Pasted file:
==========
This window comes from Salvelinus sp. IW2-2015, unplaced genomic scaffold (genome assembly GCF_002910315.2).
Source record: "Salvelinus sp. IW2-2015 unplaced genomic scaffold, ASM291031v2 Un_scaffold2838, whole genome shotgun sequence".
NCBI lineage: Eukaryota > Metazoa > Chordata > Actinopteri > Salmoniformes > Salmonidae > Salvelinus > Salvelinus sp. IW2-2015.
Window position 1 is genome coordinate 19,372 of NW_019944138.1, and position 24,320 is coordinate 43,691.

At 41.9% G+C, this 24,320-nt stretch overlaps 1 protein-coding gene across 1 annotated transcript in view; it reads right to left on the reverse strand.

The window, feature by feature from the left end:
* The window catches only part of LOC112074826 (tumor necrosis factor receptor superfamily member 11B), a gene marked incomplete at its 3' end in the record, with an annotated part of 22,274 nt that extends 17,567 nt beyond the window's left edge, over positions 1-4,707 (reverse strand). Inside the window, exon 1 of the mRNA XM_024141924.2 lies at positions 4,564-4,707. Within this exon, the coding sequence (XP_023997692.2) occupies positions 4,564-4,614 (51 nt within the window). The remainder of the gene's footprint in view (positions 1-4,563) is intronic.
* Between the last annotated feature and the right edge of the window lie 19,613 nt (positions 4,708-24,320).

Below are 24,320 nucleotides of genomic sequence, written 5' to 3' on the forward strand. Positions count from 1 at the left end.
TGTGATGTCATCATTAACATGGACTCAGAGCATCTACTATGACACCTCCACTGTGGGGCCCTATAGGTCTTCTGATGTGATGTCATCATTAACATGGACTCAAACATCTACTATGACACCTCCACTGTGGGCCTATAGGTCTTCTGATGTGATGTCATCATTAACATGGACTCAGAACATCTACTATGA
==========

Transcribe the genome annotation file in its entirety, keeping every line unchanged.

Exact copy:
This window comes from Salvelinus sp. IW2-2015, unplaced genomic scaffold (genome assembly GCF_002910315.2).
Source record: "Salvelinus sp. IW2-2015 unplaced genomic scaffold, ASM291031v2 Un_scaffold2838, whole genome shotgun sequence".
NCBI lineage: Eukaryota > Metazoa > Chordata > Actinopteri > Salmoniformes > Salmonidae > Salvelinus > Salvelinus sp. IW2-2015.
Window position 1 is genome coordinate 19,372 of NW_019944138.1, and position 24,320 is coordinate 43,691.

At 41.9% G+C, this 24,320-nt stretch overlaps 1 protein-coding gene across 1 annotated transcript in view; it reads right to left on the reverse strand.

The window, feature by feature from the left end:
* The window catches only part of LOC112074826 (tumor necrosis factor receptor superfamily member 11B), a gene marked incomplete at its 3' end in the record, with an annotated part of 22,274 nt that extends 17,567 nt beyond the window's left edge, over positions 1-4,707 (reverse strand). Inside the window, exon 1 of the mRNA XM_024141924.2 lies at positions 4,564-4,707. Within this exon, the coding sequence (XP_023997692.2) occupies positions 4,564-4,614 (51 nt within the window). The remainder of the gene's footprint in view (positions 1-4,563) is intronic.
* Between the last annotated feature and the right edge of the window lie 19,613 nt (positions 4,708-24,320).

Below are 24,320 nucleotides of genomic sequence, written 5' to 3' on the forward strand. Positions count from 1 at the left end.
TGTGATGTCATCATTAACATGGACTCAGAGCATCTACTATGACACCTCCACTGTGGGGCCCTATAGGTCTTCTGATGTGATGTCATCATTAACATGGACTCAAACATCTACTATGACACCTCCACTGTGGGCCTATAGGTCTTCTGATGTGATGTCATCATTAACATGGACTCAGAACATCTACTATGA